Review Time? 6 Tips for Managers

Does Your Review Meeting Look Like This?It’s that time of year when we are going through the formal employee review process at Affinity Express. The employee review process is intended to let all personnel know the company’s business goals, link individual objectives to department and corporate objectives, provide detailed feedback on performance, communicate what is expected for the next year and encourage positive contributions to the company and to employees’ own career growth.

However, this can be a stressful time for many employees and managers. Here are some tips I have shared with team leaders and managers at Affinity Express, that might help you too, to ensure that your performance review process is less stressful and more effective for you and your team.

1. Work a clear structure.

I’ve known managers who didn’t bother to get in a formal review meeting but just passed the assessment document on to their team member: don’t be that manager. Even if the employee sits right next to you and you talk to each other all day and have lunch together, schedule a dedicated review meeting. Allow sufficient time for the review discussion and cover all critical areas.

2. Focus on performance not personality.

It’s difficult to work with someone you don’t like, whose habit of tapping loudly on the desk with her pen irritates you no end. When you are reviewing her, forget all that and concentrate on what she actually got done.

Evaluate how well she performed her job responsibilities and compare with the objectives you had set out for her (you had, hadn’t you?) at the beginning of the review period. Discuss strengths and areas in need of improvement.

3. Be specific and discuss results.

Don’t get drawn into discussions on how many hours the employee put in and how much sick time they took. Stick to specific results, such as sales numbers, new contracts, client feedback, productivity increases and error rates.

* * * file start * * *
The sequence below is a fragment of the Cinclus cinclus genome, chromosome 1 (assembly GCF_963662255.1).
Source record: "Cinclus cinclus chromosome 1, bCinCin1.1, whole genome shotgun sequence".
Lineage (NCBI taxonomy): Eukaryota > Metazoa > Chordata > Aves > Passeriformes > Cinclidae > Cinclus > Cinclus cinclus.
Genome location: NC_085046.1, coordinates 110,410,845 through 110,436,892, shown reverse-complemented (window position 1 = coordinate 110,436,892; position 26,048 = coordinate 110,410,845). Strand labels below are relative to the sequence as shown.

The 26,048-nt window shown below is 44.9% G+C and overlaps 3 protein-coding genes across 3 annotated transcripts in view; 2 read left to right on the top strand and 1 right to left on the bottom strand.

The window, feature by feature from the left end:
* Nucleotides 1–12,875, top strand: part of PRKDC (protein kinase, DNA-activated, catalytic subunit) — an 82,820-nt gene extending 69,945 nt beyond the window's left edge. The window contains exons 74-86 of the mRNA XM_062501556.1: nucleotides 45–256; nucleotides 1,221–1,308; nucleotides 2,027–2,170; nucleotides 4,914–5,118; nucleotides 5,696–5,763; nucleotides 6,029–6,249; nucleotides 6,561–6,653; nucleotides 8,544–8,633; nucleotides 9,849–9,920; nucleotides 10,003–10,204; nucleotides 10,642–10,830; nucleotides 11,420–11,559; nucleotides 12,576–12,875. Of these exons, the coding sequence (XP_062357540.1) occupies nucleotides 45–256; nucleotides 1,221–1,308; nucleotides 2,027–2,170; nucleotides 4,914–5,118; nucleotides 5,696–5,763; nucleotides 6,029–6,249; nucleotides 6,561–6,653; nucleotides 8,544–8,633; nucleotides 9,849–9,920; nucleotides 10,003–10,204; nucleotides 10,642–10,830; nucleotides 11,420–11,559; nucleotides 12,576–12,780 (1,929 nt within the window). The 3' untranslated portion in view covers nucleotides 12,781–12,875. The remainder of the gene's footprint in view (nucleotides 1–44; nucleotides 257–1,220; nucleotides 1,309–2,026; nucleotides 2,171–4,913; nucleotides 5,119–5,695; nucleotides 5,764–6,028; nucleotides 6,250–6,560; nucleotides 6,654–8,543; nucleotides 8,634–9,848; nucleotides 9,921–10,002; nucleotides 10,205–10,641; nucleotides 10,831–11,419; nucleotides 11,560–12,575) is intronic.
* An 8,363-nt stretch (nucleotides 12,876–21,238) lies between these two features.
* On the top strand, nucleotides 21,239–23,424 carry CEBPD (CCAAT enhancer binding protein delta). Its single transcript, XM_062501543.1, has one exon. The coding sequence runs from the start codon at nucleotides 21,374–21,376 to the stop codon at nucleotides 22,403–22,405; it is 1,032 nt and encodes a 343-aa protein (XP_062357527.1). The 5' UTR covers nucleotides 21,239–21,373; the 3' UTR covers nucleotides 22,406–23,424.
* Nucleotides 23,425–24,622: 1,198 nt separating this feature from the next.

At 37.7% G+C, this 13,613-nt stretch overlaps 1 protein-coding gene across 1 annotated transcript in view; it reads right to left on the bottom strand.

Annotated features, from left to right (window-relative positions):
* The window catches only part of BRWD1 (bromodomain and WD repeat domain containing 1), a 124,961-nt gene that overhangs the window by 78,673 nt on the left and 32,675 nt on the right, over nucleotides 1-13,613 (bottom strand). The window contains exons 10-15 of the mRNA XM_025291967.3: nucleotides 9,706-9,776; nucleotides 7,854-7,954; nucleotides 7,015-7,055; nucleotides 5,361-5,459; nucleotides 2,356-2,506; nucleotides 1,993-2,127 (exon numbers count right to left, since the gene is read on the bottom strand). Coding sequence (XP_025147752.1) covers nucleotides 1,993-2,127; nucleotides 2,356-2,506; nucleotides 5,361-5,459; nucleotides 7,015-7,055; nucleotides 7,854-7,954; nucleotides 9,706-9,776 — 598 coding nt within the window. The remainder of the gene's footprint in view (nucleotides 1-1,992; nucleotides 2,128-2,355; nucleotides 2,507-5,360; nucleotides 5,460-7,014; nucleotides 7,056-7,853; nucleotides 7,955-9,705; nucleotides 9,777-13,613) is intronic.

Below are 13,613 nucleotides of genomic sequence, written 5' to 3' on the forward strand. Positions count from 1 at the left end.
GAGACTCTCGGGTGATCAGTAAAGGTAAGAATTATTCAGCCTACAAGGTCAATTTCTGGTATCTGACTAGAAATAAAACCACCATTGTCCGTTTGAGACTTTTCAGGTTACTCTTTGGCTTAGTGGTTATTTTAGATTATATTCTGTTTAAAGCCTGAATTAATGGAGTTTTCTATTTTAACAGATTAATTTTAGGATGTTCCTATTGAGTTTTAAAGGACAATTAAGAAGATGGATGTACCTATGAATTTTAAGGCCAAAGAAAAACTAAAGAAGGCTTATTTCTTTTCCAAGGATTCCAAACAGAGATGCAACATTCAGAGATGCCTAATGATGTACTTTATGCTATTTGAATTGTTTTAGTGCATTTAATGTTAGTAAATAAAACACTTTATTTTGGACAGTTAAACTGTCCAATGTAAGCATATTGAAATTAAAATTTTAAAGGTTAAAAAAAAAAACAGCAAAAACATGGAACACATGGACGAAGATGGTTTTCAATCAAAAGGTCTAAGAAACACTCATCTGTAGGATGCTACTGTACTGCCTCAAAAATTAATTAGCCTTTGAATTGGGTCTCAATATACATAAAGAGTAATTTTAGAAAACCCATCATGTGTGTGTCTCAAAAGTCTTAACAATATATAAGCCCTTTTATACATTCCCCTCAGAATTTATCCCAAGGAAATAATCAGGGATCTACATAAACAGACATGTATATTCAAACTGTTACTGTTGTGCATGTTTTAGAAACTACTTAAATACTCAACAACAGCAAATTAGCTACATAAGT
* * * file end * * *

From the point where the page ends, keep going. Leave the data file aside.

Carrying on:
4. Ask questions.

Establish a dialog since good review sessions are two-way conversations. Ask your employee how you can help them do a better job. If he is a star performer, ask him how you can help him grow. If she isn’t doing well, ask her if she needs training or guidance. Don’t wait for them to come to you with their problems.

5. Serve as a coach.

Continuous learning is a big motivator for most people, especially creative, driven employees (which are the kind you have, right?). So take the time to help them improve. Be their coach. See if the company offers training they can take advantage of. Have informal group sharing sessions where you can all learn from one another.

6. Close positively with a plan

Whether the evaluation is overwhelmingly positive or covered with thorns, end by setting out a plan for the future. Communicate clearly what you expect and by when, and what the probably consequences are.

And remember, these same tips work in reverse when you’re the one getting reviewed. Plan out what you want to say in advance, focus on the results you achieved, ask how you can do better, ask for more training (even if you don’t get it, it makes you look proactive), and work out a future plan before ending the meeting.

Best of luck!

About Tinna Hall
Tinna is vice president of global HR at Affinity Express. Apart from work, she loves spending time with her son and doing arts and crafts projects.

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